Although cocaine has been found to be a cardiotoxin, the pathogenesis of this toxicity is not well dened (Cregler and Mark 1987). Cocaine use has also been linked to the occurrence of subarachnoid hemorrhage, hypertension, ventricular arrhythmia, tachycardia, acute myocardial infarction, seizure, and sudden death (Lichtenfeld et al. 1984; Nahas et al. 1985; Tazelaar et al. 1987; Young and Glauber 1947). Persons with epilepsy have been shown to manifest autonomic dysfunctions similar to those manifested by cocaine users,

11.1 Introduction 169 11.2 Mechanisms of Action of Cocaine 170 11.3 Cocaine-Induced Sudden Death 172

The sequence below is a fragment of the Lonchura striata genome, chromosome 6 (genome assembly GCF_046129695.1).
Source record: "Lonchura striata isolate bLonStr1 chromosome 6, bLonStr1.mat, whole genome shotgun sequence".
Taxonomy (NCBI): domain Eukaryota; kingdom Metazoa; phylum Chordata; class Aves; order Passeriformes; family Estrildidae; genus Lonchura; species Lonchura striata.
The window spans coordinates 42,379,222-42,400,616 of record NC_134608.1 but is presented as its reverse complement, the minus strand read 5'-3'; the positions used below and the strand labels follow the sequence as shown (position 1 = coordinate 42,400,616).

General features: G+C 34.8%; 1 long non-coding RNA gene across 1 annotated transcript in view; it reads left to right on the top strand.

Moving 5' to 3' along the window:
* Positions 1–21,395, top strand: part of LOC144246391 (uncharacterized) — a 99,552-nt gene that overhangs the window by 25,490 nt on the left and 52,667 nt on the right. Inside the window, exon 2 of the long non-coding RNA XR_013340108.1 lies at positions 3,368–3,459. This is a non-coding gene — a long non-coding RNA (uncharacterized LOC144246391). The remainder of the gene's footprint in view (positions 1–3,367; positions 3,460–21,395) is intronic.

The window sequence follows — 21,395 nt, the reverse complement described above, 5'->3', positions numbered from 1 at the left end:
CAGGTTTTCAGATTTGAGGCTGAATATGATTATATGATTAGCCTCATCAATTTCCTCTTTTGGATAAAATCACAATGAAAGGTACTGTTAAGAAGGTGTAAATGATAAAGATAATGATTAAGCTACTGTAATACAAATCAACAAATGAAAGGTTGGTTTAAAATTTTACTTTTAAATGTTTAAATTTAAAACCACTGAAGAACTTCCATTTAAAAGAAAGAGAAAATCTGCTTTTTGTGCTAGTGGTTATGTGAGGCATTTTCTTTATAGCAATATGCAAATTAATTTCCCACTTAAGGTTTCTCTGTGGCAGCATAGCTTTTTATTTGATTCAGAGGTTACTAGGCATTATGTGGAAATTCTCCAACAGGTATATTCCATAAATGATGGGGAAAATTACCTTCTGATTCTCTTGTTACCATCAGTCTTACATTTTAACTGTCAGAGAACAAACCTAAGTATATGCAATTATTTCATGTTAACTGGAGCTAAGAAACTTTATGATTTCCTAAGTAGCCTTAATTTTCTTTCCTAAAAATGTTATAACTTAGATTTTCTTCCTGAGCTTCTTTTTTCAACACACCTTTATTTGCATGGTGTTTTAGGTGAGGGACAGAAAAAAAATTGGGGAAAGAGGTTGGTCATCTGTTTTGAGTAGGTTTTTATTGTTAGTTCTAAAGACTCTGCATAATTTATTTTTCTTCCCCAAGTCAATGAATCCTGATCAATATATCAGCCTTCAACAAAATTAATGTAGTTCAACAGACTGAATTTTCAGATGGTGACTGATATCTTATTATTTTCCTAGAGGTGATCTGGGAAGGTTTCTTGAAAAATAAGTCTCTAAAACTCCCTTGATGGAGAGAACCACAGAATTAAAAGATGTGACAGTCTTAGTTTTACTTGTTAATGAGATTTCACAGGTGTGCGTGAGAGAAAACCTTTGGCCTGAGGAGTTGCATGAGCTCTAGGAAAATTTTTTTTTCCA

11.3.1 Cocaine-Induced Changes in Mean Arterial Blood Pressure and Heart Rate 172

11.3.2 Cocaine-Induced Myocardial Ischemia, Infarction, Arrhythmia, and Cardiomyopathies 174

11.3.3 Cocaine-Induced Changes in Postganglionic Cardiac Sympathetic Neural Function 176

11.3.4 Central Actions of Cocaine 176 11.3.5 Cocaine-Induced Seizures 179

11.4 Treatment of Cocaine-Induced Arrhythmias and Seizures 180 11.5 Use of Cocaine in Persons with Epilepsy 181 11.6 Summary 181 References 182

including changes in blood pressure and heart rate and rhythm, phenomena that may be contributory to sudden unexpected death (Leestma et al. 1984; Peneld and Erickson 1941; Phizackerly et al. 1954; Walsh et al. 1968). us, one must ask whether the use of cocaine in individuals with epilepsy places these individuals at risk of dying in a sudden unexplained manner.